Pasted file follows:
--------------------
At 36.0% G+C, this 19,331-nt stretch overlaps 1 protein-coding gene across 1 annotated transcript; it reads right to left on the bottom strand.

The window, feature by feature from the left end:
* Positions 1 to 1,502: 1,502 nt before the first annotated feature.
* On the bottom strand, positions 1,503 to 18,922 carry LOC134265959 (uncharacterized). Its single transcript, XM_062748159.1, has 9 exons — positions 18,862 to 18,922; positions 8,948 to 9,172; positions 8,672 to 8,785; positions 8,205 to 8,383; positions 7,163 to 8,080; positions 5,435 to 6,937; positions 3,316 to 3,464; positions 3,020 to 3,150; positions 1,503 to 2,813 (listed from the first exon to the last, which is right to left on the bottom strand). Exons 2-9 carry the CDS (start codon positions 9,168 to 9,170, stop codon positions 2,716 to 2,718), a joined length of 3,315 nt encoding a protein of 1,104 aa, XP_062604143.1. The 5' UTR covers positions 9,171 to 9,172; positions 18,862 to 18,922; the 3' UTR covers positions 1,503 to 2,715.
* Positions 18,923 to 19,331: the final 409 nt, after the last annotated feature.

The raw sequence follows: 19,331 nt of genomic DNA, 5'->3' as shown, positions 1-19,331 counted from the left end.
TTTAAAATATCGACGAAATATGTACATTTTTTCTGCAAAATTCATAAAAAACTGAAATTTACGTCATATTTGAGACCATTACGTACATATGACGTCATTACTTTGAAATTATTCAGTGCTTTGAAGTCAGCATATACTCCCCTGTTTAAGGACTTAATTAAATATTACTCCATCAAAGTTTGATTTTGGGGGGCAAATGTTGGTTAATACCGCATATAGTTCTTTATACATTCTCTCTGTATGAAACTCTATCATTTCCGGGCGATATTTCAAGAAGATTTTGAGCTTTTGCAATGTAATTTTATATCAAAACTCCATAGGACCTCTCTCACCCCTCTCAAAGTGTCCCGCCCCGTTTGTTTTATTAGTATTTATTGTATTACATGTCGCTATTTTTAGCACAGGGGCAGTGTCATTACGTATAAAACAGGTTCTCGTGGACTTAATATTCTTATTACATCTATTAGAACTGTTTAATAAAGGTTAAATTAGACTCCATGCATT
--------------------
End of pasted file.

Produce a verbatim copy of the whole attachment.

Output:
At 36.0% G+C, this 19,331-nt stretch overlaps 1 protein-coding gene across 1 annotated transcript; it reads right to left on the bottom strand.

The window, feature by feature from the left end:
* Positions 1 to 1,502: 1,502 nt before the first annotated feature.
* On the bottom strand, positions 1,503 to 18,922 carry LOC134265959 (uncharacterized). Its single transcript, XM_062748159.1, has 9 exons — positions 18,862 to 18,922; positions 8,948 to 9,172; positions 8,672 to 8,785; positions 8,205 to 8,383; positions 7,163 to 8,080; positions 5,435 to 6,937; positions 3,316 to 3,464; positions 3,020 to 3,150; positions 1,503 to 2,813 (listed from the first exon to the last, which is right to left on the bottom strand). Exons 2-9 carry the CDS (start codon positions 9,168 to 9,170, stop codon positions 2,716 to 2,718), a joined length of 3,315 nt encoding a protein of 1,104 aa, XP_062604143.1. The 5' UTR covers positions 9,171 to 9,172; positions 18,862 to 18,922; the 3' UTR covers positions 1,503 to 2,715.
* Positions 18,923 to 19,331: the final 409 nt, after the last annotated feature.

The raw sequence follows: 19,331 nt of genomic DNA, 5'->3' as shown, positions 1-19,331 counted from the left end.
TTTAAAATATCGACGAAATATGTACATTTTTTCTGCAAAATTCATAAAAAACTGAAATTTACGTCATATTTGAGACCATTACGTACATATGACGTCATTACTTTGAAATTATTCAGTGCTTTGAAGTCAGCATATACTCCCCTGTTTAAGGACTTAATTAAATATTACTCCATCAAAGTTTGATTTTGGGGGGCAAATGTTGGTTAATACCGCATATAGTTCTTTATACATTCTCTCTGTATGAAACTCTATCATTTCCGGGCGATATTTCAAGAAGATTTTGAGCTTTTGCAATGTAATTTTATATCAAAACTCCATAGGACCTCTCTCACCCCTCTCAAAGTGTCCCGCCCCGTTTGTTTTATTAGTATTTATTGTATTACATGTCGCTATTTTTAGCACAGGGGCAGTGTCATTACGTATAAAACAGGTTCTCGTGGACTTAATATTCTTATTACATCTATTAGAACTGTTTAATAAAGGTTAAATTAGACTCCATGCATT